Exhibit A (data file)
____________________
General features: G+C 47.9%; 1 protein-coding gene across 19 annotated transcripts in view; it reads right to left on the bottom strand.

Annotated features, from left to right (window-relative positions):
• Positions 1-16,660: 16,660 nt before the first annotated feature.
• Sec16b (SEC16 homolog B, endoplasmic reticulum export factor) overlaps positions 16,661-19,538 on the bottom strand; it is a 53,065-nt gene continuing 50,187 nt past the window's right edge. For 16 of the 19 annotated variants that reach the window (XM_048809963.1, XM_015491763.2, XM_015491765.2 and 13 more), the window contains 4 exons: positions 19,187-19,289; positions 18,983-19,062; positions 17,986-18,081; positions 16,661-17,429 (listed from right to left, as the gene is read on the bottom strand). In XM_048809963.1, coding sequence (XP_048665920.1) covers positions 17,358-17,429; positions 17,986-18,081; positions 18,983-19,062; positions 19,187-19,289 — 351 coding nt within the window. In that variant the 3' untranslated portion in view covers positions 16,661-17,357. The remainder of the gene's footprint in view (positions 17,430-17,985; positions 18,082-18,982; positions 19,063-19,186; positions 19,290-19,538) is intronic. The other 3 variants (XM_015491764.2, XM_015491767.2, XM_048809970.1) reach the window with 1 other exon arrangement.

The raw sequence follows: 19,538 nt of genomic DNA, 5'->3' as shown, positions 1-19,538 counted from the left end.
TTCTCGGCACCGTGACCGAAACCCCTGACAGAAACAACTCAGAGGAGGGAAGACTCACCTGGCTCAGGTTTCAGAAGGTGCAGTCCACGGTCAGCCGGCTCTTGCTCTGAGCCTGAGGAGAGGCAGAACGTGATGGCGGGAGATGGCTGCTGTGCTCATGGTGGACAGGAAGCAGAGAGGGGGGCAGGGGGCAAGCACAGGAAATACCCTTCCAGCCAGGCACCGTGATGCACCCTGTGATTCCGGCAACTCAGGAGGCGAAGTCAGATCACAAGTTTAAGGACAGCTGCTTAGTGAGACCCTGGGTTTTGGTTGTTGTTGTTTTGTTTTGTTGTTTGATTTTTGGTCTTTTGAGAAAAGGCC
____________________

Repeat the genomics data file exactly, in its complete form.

General features: G+C 47.9%; 1 protein-coding gene across 19 annotated transcripts in view; it reads right to left on the bottom strand.

Annotated features, from left to right (window-relative positions):
• Positions 1-16,660: 16,660 nt before the first annotated feature.
• Sec16b (SEC16 homolog B, endoplasmic reticulum export factor) overlaps positions 16,661-19,538 on the bottom strand; it is a 53,065-nt gene continuing 50,187 nt past the window's right edge. For 16 of the 19 annotated variants that reach the window (XM_048809963.1, XM_015491763.2, XM_015491765.2 and 13 more), the window contains 4 exons: positions 19,187-19,289; positions 18,983-19,062; positions 17,986-18,081; positions 16,661-17,429 (listed from right to left, as the gene is read on the bottom strand). In XM_048809963.1, coding sequence (XP_048665920.1) covers positions 17,358-17,429; positions 17,986-18,081; positions 18,983-19,062; positions 19,187-19,289 — 351 coding nt within the window. In that variant the 3' untranslated portion in view covers positions 16,661-17,357. The remainder of the gene's footprint in view (positions 17,430-17,985; positions 18,082-18,982; positions 19,063-19,186; positions 19,290-19,538) is intronic. The other 3 variants (XM_015491764.2, XM_015491767.2, XM_048809970.1) reach the window with 1 other exon arrangement.

The raw sequence follows: 19,538 nt of genomic DNA, 5'->3' as shown, positions 1-19,538 counted from the left end.
TTCTCGGCACCGTGACCGAAACCCCTGACAGAAACAACTCAGAGGAGGGAAGACTCACCTGGCTCAGGTTTCAGAAGGTGCAGTCCACGGTCAGCCGGCTCTTGCTCTGAGCCTGAGGAGAGGCAGAACGTGATGGCGGGAGATGGCTGCTGTGCTCATGGTGGACAGGAAGCAGAGAGGGGGGCAGGGGGCAAGCACAGGAAATACCCTTCCAGCCAGGCACCGTGATGCACCCTGTGATTCCGGCAACTCAGGAGGCGAAGTCAGATCACAAGTTTAAGGACAGCTGCTTAGTGAGACCCTGGGTTTTGGTTGTTGTTGTTTTGTTTTGTTGTTTGATTTTTGGTCTTTTGAGAAAAGGCC